4. As far as Irish law is concerned, s.11(1)(a) of the DPAs forbids the transfer of personal data to a third country unless it is clear that that jurisdiction sufficiently respects and protects the privacy and fundamental freedoms of the data subjects.  In the context of national law, the standards are those contained in the Constitution.
  5. The chief constitutional protections relating to personal privacy and the inviolability of the dwelling in Article 40.5 of the Constitution would be compromised by the mass and undifferentiated surveillance by State authorities of conversations and communications which take place within the home.  For such interception of communications to be constitutionally valid, it would be necessary to demonstrate that this interception and surveillance of individuals was objectively justified in the interests of the suppression of crime and national security, and further that any such interception was attended by appropriate and verifiable safeguards.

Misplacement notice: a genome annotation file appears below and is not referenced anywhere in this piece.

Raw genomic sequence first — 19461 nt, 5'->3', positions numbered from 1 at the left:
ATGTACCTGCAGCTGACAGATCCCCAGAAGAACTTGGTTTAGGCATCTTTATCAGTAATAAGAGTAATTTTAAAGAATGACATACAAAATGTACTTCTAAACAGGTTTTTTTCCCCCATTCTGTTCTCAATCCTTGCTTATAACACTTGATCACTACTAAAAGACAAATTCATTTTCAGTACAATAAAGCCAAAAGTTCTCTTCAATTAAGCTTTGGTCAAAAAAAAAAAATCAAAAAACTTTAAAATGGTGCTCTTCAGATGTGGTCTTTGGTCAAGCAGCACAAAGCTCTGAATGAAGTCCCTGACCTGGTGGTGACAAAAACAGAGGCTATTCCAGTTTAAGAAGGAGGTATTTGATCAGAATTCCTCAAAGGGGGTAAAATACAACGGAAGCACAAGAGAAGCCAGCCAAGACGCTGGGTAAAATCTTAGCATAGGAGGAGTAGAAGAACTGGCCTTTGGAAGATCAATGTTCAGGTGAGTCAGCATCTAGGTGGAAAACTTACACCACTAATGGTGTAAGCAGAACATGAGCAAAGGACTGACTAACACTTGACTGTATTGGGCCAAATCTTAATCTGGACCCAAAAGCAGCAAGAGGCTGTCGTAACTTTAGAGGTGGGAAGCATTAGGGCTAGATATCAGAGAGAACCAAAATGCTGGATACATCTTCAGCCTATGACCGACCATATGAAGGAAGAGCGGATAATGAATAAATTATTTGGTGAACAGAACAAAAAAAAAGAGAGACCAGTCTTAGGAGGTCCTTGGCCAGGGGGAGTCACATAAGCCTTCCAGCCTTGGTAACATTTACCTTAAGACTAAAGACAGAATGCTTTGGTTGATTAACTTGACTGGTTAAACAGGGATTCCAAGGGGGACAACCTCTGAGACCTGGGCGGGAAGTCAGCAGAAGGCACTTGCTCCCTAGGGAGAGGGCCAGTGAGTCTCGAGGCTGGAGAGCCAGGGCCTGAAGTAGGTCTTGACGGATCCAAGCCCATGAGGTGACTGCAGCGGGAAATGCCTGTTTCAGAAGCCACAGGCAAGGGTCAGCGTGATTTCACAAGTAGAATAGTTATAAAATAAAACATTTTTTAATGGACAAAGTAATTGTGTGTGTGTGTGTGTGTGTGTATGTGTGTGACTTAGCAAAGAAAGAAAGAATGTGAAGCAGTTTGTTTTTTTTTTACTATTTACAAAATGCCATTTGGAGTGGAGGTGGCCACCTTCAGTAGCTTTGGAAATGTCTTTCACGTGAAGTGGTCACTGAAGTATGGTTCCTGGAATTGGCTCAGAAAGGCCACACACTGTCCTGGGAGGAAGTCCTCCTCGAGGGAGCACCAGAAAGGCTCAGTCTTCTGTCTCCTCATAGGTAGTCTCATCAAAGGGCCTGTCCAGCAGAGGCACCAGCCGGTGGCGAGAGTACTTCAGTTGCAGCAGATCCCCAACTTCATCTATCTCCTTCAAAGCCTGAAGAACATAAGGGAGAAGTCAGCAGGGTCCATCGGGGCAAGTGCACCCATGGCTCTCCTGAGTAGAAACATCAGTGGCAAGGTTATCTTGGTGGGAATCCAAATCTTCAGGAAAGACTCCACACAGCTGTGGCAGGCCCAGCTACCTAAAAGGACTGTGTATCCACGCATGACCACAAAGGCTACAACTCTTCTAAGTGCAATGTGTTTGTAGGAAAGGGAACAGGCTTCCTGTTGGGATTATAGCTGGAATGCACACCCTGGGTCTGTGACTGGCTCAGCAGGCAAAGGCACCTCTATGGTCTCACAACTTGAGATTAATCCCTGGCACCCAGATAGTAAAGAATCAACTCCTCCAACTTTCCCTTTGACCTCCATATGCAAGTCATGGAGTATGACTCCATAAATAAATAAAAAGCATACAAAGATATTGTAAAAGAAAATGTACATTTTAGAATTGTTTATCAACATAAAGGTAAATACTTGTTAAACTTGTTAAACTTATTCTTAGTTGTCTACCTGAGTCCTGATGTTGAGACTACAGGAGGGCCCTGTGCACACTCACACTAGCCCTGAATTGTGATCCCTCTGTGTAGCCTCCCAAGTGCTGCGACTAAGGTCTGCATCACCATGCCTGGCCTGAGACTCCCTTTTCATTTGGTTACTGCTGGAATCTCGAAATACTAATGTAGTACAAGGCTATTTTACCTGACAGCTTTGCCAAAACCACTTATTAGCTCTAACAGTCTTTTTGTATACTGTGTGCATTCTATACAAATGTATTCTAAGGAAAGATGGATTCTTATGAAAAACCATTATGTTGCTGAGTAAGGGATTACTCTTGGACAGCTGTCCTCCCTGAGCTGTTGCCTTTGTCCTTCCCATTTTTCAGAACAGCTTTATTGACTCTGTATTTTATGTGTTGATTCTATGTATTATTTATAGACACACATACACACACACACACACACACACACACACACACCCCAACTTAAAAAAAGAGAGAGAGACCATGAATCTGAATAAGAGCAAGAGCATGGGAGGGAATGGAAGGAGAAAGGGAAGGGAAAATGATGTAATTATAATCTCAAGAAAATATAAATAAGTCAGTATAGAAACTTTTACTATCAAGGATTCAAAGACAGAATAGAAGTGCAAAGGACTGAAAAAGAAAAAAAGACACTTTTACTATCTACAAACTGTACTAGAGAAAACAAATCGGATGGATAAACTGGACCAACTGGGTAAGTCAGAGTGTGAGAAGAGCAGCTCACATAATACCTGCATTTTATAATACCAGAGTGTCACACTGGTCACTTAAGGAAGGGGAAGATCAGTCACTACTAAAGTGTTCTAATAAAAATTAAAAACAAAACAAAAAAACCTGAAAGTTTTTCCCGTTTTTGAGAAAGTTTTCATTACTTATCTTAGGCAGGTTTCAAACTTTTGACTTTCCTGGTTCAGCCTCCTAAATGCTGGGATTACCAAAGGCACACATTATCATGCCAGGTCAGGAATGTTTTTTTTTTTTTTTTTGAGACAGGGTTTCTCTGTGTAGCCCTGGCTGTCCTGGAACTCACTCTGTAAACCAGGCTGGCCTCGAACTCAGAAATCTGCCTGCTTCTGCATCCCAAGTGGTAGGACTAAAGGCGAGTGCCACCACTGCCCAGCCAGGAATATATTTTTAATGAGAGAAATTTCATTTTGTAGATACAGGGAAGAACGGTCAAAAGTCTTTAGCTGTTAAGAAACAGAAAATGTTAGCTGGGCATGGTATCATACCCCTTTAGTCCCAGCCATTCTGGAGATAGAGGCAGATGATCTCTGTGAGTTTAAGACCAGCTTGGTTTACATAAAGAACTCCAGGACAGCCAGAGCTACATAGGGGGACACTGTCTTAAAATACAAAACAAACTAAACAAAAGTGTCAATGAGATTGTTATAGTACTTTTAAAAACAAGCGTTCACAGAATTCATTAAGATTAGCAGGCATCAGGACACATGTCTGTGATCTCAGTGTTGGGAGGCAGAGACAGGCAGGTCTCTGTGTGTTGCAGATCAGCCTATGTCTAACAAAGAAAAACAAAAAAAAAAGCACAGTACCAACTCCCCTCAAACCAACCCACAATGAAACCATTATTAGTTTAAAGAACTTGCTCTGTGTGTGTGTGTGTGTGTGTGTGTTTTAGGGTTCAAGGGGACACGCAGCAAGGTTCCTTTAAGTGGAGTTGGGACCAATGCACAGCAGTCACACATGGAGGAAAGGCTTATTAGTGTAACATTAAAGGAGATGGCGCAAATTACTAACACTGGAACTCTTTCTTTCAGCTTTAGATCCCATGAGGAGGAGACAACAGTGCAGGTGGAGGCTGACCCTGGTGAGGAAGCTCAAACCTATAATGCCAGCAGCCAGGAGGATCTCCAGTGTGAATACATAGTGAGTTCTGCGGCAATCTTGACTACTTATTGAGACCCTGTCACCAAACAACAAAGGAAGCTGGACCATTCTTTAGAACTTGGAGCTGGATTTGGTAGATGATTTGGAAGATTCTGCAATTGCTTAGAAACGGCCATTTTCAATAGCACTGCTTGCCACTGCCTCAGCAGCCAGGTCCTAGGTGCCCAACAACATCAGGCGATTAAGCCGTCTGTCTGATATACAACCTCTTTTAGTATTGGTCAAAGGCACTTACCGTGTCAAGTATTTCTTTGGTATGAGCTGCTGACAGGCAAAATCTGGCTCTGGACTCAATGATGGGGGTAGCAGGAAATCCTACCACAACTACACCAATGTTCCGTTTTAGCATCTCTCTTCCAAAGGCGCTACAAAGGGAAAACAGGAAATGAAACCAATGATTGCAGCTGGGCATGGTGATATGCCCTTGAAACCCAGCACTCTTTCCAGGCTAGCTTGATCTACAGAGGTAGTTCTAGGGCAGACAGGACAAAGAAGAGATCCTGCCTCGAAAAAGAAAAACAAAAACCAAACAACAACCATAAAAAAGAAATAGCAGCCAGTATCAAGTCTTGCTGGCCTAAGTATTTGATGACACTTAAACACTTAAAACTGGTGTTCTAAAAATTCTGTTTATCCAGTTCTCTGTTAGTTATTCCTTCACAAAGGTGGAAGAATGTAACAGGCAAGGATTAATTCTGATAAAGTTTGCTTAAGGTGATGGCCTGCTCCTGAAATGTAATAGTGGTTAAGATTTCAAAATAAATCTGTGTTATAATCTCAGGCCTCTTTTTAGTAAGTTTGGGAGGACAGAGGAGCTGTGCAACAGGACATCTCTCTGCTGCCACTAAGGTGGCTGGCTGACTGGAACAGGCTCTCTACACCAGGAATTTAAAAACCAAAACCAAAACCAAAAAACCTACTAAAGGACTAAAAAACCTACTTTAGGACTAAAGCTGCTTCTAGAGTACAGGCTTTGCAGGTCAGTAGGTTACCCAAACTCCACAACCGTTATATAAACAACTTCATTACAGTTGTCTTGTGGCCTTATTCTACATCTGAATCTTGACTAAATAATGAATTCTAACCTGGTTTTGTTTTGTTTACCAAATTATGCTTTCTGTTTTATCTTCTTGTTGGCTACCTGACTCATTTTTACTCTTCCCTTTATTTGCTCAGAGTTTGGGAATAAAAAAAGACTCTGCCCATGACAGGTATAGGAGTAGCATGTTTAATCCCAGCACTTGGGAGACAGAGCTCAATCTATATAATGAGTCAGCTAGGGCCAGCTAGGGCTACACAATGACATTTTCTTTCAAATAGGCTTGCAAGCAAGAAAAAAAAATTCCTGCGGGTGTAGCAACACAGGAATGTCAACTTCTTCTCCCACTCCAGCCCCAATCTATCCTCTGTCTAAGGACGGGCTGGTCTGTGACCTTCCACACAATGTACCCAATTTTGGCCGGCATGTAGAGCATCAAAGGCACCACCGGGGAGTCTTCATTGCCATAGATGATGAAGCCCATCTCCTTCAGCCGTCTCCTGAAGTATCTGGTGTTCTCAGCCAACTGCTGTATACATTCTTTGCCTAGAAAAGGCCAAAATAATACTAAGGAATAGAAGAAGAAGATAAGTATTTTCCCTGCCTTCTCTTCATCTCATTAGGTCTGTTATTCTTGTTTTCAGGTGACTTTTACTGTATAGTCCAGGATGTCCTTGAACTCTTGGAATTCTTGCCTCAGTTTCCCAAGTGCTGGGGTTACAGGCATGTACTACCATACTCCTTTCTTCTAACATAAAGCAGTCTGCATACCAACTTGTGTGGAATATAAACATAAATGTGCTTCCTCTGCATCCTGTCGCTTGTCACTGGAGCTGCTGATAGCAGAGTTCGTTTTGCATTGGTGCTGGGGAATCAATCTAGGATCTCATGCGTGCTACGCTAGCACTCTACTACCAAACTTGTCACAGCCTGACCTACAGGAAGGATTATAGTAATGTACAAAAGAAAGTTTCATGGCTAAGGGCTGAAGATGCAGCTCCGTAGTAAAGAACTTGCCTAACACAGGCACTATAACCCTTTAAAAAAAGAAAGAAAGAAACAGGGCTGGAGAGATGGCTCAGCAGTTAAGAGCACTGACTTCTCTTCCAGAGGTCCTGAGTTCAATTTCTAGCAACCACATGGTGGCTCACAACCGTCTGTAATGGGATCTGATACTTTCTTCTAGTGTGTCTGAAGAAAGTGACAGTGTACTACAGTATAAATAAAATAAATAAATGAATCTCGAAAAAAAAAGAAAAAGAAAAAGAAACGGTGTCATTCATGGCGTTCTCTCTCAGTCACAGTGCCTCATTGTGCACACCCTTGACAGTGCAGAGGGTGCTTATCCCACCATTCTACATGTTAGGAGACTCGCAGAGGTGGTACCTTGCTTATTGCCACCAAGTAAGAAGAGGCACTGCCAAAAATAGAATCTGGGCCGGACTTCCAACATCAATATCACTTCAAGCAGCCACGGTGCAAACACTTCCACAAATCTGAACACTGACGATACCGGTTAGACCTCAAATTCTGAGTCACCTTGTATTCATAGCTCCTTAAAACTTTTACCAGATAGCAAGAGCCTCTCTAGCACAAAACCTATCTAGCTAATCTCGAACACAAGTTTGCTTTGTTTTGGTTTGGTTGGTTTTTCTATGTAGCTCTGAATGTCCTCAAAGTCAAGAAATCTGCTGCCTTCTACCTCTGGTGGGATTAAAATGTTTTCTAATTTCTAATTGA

6. If the matter were to be measured solely by Irish law and Irish constitutional standards, then a serious issue would arise which the DPC would then have been required to investigate as to whether US law and practice in relation to data privacy, interception and surveillance matched these constitutional standards.
  7. Irish law has been effectively pre-empted by EU law and specifically by the provisions of the Data Protection Directive and the 2000 Decision.  The 2000 Decision found that the Safe Harbour regime sufficiently safeguarded the rights of European data subjects.  Further, it is clear from Article 25(6) of the Data Protection Directive that national data protection authorities must comply with such findings.